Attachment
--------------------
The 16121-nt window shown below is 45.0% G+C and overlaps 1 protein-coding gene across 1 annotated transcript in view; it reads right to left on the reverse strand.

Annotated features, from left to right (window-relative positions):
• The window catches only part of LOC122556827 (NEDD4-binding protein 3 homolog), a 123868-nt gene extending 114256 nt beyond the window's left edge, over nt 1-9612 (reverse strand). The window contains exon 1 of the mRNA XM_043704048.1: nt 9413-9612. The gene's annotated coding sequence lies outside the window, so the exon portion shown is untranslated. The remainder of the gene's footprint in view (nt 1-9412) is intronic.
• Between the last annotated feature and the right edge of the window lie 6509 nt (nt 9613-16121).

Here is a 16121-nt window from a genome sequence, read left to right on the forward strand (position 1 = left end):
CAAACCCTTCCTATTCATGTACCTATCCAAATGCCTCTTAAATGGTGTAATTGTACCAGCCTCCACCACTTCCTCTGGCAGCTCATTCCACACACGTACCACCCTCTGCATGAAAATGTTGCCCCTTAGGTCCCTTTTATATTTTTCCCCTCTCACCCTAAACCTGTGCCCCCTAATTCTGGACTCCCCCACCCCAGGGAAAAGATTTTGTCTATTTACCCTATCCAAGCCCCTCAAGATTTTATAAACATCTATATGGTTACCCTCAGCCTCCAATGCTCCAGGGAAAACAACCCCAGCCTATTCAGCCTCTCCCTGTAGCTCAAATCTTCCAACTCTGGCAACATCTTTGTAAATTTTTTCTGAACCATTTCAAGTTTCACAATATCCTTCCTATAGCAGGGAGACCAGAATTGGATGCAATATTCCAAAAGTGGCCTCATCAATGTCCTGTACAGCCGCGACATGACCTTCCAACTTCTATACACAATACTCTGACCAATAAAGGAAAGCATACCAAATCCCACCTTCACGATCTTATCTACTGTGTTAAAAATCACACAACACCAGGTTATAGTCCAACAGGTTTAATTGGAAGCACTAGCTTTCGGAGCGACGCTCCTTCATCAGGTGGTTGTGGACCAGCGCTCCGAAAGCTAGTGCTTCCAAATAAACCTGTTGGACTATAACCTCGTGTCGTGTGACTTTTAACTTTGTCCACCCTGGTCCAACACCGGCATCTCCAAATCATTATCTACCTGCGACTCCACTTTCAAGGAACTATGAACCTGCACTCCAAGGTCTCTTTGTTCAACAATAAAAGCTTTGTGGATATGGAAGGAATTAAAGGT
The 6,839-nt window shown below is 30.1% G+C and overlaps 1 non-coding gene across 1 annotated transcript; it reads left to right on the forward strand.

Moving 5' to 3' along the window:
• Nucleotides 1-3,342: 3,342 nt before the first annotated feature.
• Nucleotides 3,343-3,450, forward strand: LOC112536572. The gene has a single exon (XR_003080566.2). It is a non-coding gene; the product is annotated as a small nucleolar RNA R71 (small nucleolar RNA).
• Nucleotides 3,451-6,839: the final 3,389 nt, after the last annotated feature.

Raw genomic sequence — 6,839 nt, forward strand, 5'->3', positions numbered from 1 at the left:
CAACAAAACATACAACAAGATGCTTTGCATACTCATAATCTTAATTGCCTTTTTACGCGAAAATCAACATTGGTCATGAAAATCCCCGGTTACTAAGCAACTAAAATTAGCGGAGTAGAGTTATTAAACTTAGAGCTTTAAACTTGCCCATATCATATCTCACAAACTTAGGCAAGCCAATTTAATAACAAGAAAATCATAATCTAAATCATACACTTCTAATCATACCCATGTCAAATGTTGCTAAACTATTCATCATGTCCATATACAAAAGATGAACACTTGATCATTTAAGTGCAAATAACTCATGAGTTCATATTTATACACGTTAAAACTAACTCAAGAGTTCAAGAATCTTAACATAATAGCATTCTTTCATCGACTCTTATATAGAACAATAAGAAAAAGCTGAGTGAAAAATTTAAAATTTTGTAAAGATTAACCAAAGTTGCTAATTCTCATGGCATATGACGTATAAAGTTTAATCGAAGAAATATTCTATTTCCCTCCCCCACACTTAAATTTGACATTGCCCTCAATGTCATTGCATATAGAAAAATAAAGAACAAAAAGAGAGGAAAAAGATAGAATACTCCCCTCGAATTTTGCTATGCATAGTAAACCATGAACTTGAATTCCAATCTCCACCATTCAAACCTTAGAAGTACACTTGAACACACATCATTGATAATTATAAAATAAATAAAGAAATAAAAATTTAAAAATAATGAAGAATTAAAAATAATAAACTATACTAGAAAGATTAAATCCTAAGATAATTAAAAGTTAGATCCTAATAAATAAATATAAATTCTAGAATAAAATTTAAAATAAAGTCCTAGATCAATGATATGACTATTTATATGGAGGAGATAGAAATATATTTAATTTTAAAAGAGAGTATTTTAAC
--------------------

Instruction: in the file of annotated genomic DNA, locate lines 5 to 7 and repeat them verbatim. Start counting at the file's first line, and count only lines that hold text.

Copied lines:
Here is a 16121-nt window from a genome sequence, read left to right on the forward strand (position 1 = left end):
CAAACCCTTCCTATTCATGTACCTATCCAAATGCCTCTTAAATGGTGTAATTGTACCAGCCTCCACCACTTCCTCTGGCAGCTCATTCCACACACGTACCACCCTCTGCATGAAAATGTTGCCCCTTAGGTCCCTTTTATATTTTTCCCCTCTCACCCTAAACCTGTGCCCCCTAATTCTGGACTCCCCCACCCCAGGGAAAAGATTTTGTCTATTTACCCTATCCAAGCCCCTCAAGATTTTATAAACATCTATATGGTTACCCTCAGCCTCCAATGCTCCAGGGAAAACAACCCCAGCCTATTCAGCCTCTCCCTGTAGCTCAAATCTTCCAACTCTGGCAACATCTTTGTAAATTTTTTCTGAACCATTTCAAGTTTCACAATATCCTTCCTATAGCAGGGAGACCAGAATTGGATGCAATATTCCAAAAGTGGCCTCATCAATGTCCTGTACAGCCGCGACATGACCTTCCAACTTCTATACACAATACTCTGACCAATAAAGGAAAGCATACCAAATCCCACCTTCACGATCTTATCTACTGTGTTAAAAATCACACAACACCAGGTTATAGTCCAACAGGTTTAATTGGAAGCACTAGCTTTCGGAGCGACGCTCCTTCATCAGGTGGTTGTGGACCAGCGCTCCGAAAGCTAGTGCTTCCAAATAAACCTGTTGGACTATAACCTCGTGTCGTGTGACTTTTAACTTTGTCCACCCTGGTCCAACACCGGCATCTCCAAATCATTATCTACCTGCGACTCCACTTTCAAGGAACTATGAACCTGCACTCCAAGGTCTCTTTGTTCAACAATAAAAGCTTTGTGGATATGGAAGGAATTAAAGGT
The 6,839-nt window shown below is 30.1% G+C and overlaps 1 non-coding gene across 1 annotated transcript; it reads left to right on the forward strand.